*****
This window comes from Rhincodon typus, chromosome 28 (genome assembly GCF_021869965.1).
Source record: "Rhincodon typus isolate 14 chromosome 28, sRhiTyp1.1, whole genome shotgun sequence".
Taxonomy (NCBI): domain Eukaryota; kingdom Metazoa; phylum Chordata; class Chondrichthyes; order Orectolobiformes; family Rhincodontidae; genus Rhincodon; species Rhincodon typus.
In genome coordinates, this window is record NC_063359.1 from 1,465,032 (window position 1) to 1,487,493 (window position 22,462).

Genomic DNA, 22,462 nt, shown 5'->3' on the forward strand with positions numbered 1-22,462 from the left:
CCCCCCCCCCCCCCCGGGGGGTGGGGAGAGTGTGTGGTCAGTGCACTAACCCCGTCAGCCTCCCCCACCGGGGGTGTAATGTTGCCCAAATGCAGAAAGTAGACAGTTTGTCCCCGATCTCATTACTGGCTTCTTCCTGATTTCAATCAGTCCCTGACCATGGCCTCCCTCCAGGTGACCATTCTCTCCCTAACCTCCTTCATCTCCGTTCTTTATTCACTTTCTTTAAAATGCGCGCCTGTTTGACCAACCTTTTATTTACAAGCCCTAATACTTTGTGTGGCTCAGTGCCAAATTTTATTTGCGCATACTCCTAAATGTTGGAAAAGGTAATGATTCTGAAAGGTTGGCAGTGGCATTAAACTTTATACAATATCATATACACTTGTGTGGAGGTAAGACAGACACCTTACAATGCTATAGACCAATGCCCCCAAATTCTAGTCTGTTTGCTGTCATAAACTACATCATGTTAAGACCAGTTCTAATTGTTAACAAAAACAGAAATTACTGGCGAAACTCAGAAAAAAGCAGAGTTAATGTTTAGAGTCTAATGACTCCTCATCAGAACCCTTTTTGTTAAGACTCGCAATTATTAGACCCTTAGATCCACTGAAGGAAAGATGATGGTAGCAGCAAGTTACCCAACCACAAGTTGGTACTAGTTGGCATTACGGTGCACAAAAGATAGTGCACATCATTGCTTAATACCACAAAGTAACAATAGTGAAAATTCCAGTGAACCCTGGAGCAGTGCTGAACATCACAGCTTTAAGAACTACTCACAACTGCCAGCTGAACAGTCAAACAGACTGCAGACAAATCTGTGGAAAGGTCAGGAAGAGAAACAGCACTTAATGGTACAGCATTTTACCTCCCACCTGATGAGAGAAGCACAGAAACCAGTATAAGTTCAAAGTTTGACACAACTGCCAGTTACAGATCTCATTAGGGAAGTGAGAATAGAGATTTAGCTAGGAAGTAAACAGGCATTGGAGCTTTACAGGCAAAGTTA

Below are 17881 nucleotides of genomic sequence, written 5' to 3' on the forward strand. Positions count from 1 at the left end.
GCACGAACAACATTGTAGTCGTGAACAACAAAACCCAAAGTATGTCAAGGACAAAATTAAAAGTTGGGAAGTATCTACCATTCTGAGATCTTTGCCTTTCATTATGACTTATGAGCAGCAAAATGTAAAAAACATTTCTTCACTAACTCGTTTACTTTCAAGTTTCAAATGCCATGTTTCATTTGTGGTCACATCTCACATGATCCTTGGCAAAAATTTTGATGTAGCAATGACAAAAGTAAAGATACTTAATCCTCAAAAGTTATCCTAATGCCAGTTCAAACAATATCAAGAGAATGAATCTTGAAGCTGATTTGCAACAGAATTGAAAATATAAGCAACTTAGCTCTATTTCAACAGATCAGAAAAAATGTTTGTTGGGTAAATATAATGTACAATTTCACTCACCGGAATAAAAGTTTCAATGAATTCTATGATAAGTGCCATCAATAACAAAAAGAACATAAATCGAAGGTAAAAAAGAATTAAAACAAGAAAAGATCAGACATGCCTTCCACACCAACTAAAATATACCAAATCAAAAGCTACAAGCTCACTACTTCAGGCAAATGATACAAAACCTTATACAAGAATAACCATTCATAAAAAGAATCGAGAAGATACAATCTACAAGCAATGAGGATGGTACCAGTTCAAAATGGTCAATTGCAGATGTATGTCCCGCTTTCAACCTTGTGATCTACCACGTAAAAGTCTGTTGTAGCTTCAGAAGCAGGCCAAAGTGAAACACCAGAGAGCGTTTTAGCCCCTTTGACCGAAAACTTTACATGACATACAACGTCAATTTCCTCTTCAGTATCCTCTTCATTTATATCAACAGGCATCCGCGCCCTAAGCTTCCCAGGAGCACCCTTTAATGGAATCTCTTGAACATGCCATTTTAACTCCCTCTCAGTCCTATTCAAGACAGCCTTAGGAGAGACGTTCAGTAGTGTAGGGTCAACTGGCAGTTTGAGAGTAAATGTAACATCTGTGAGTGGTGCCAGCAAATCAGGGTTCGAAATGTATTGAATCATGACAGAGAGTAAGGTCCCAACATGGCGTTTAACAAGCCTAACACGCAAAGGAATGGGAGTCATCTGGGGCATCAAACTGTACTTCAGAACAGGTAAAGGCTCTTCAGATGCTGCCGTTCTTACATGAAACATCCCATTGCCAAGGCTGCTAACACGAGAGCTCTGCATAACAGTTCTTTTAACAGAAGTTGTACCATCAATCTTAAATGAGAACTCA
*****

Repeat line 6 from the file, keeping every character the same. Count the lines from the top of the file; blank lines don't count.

CCCCCCCCCCCCCCCGGGGGGTGGGGAGAGTGTGTGGTCAGTGCACTAACCCCGTCAGCCTCCCCCACCGGGGGTGTAATGTTGCCCAAATGCAGAAAGTAGACAGTTTGTCCCCGATCTCATTACTGGCTTCTTCCTGATTTCAATCAGTCCCTGACCATGGCCTCCCTCCAGGTGACCATTCTCTCCCTAACCTCCTTCATCTCCGTTCTTTATTCACTTTCTTTAAAATGCGCGCCTGTTTGACCAACCTTTTATTTACAAGCCCTAATACTTTGTGTGGCTCAGTGCCAAATTTTATTTGCGCATACTCCTAAATGTTGGAAAAGGTAATGATTCTGAAAGGTTGGCAGTGGCATTAAACTTTATACAATATCATATACACTTGTGTGGAGGTAAGACAGACACCTTACAATGCTATAGACCAATGCCCCCAAATTCTAGTCTGTTTGCTGTCATAAACTACATCATGTTAAGACCAGTTCTAATTGTTAACAAAAACAGAAATTACTGGCGAAACTCAGAAAAAAGCAGAGTTAATGTTTAGAGTCTAATGACTCCTCATCAGAACCCTTTTTGTTAAGACTCGCAATTATTAGACCCTTAGATCCACTGAAGGAAAGATGATGGTAGCAGCAAGTTACCCAACCACAAGTTGGTACTAGTTGGCATTACGGTGCACAAAAGATAGTGCACATCATTGCTTAATACCACAAAGTAACAATAGTGAAAATTCCAGTGAACCCTGGAGCAGTGCTGAACATCACAGCTTTAAGAACTACTCACAACTGCCAGCTGAACAGTCAAACAGACTGCAGACAAATCTGTGGAAAGGTCAGGAAGAGAAACAGCACTTAATGGTACAGCATTTTACCTCCCACCTGATGAGAGAAGCACAGAAACCAGTATAAGTTCAAAGTTTGACACAACTGCCAGTTACAGATCTCATTAGGGAAGTGAGAATAGAGATTTAGCTAGGAAGTAAACAGGCATTGGAGCTTTACAGGCAAAGTTA